And if all that weren’t enough, the Iranian-backed terrorist group Hamas is in control in Gaza and considered a partner with the Palestinian Authority in the West Bank.
This context for the demand that Israel stop being intransigent, and to compromise more, is largely ignored by the American media. Israel is painted as the obstacle to peace when the Palestinians refuse even to negotiate.
For years, the Palestinians have gotten away with saying one thing in Arabic, very hostile to Israel’s right to exist, while saying conciliatory words in English that keep the financial aid flowing and sympathetic treatment from the American press. But thanks to MEMRI, the Middle East Media Research Institute, founded in 1998 by Yigal Carmon, a former colonel in the Israeli Defense Forces Intelligence, many of the speeches and comments are translated.
MEMRI recently translated an interview from Al Jazeera on September 23 with Abbas Zaki, a member of the Fatah Central Committee, part of Abbas’s governing body in the West Bank. “The settlement should be based upon the borders of June 4, 1967,” said Abbas Zaki. “When we say that the settlement should be based upon these borders, President [Abbas] understands, we understand, and everybody knows that the greater goal cannot be accomplished in one go.”
He added that “If we say that we want to wipe Israel out... C’mon, it’s too difficult. It’s not [acceptable] policy to say so. Don’t say these things to the world. Keep it to yourself....”
But even on American television, some vile, baseless charges are allowed to stand. Hanan Ashrawi, a familiar face to many Americans, who holds a Ph.D from the University of Virginia and whose father was one of the founders of the Palestine Liberation Organization (PLO), was on ABC’s This Week with Christiane Amanpour the weekend after the UN speeches in late September.
“I’m not prone to hyperbole or lies or anything,” she told Amanpour. She then said that “Israel has maintained the enslavement of the whole Palestinian people.” These sorts of baseless and absurd accusations go unquestioned by Amanpour, and much of the Western media. It is despicable.
Another problem with this whole process is that the UN doesn’t have the authority to grant the Palestinians statehood. According to Lee Casey and David Rivkin, writing in The Wall Street Journal, the UN does not decide who becomes a state. They can only admit states to the UN, as a full-fledged nation, or with observer status. Casey and Rivkin were Justice Department lawyers under Presidents Reagan and George H.W. Bush.
According to their analysis, “putting the U.N.—and particularly the General Assembly—in the business of state recognition is inconsistent with international law and the U.N. Charter, and it is manifestly not in their interests.”
They argue that “The right to recognize statehood is a fundamental attribute of sovereignty and the United Nations is not a sovereign. Those who cite as precedent the General Assembly’s 1947 resolution providing for the partition of Palestine misread that instrument and its legal significance.”
In that case, “Resolution 181 outlined a detailed (and rigorous) process whereby the British Mandate in Palestine was to end and two new states, one Jewish and one Arab, were to be established. It recommended that process to Great Britain (as the mandate-holder) and to other U.N. members. It did not create or recognize these states, nor were the proposed states granted automatic admission to the United Nations. Rather, once the two states were established as states, the resolution provided that ‘sympathetic consideration’ should be given to their membership applications.”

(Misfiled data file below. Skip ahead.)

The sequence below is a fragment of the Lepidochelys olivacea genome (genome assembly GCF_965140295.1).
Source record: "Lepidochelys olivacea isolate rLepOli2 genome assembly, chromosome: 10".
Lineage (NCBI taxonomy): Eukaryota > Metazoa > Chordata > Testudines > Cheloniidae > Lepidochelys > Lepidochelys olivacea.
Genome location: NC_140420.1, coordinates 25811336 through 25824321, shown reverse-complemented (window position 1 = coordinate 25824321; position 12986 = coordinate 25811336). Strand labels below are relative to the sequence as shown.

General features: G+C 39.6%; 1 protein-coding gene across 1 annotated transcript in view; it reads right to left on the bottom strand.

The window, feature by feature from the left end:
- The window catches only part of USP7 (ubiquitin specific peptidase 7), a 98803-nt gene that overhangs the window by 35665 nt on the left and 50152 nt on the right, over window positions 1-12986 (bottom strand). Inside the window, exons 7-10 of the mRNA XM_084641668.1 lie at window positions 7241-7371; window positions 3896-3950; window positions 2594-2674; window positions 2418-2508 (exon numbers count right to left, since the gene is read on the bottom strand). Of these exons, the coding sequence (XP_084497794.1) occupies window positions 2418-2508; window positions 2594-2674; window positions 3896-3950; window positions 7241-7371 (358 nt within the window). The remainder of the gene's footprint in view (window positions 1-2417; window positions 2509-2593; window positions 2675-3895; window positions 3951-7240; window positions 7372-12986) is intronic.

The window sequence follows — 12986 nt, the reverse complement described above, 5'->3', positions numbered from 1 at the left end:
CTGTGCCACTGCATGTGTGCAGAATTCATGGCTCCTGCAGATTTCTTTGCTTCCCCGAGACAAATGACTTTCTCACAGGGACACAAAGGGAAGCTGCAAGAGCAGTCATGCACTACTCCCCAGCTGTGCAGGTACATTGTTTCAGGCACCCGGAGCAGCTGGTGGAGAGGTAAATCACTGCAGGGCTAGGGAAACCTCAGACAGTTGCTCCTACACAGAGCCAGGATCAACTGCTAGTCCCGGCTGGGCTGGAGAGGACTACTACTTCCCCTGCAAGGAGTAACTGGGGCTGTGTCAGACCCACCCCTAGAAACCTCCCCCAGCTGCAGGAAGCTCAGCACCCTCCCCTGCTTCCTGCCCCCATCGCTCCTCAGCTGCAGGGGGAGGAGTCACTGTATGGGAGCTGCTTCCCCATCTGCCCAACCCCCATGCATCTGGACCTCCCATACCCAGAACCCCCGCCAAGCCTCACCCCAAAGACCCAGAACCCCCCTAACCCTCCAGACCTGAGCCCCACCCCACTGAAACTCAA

Casey and Rivkin say that it is “unfortunate that the Obama administration has failed to present the case against a Palestinian statehood resolution in legal rather than tactical terms, even though these arguments are obvious and would greatly reinforce the U.S. position, also providing a thoroughly neutral basis for many of our allies, particularly in Europe, to oppose Mr. Abbas’s statehood bid.”
The reality is that the only thing that will ultimately lead to a stable peace between the Israelis and Palestinians is for some Palestinian reformer to step up, as Anwar Sadat did in Egypt, prepared to give his life if necessary, to say “enough” to the violence, the hatred, and the incitement against the Israelis. The plight of these people exists because it has been in the interests of Arab leaders to have this as a festering issue, to take their own people’s minds off their lack of freedom and opportunities.
Israeli Prime Minister Benjamin Netanyahu followed Abbas at the UN with his own impassioned speech about the steps and risks that Israel has taken, and is willing to take. “The truth is,” said Netanyahu, “that Israel wants peace. The truth is that I want peace. The truth is that in the Middle East at all times, but especially during these turbulent days, peace must be anchored in security. The truth is that we cannot achieve peace through U.N. resolutions, but only through direct negotiations between the parties. The truth is that so far the Palestinians have refused to negotiate. The truth is that Israel wants peace with a Palestinian state, but the Palestinians want a state without peace. And the truth is you shouldn’t let that happen.”
There will be no peace between Israel and the Arabs while hatred and incitement to genocide continue. Sixty years of spewing hate won’t be undone in a day. Human rights groups should be leading this battle—not ignoring it.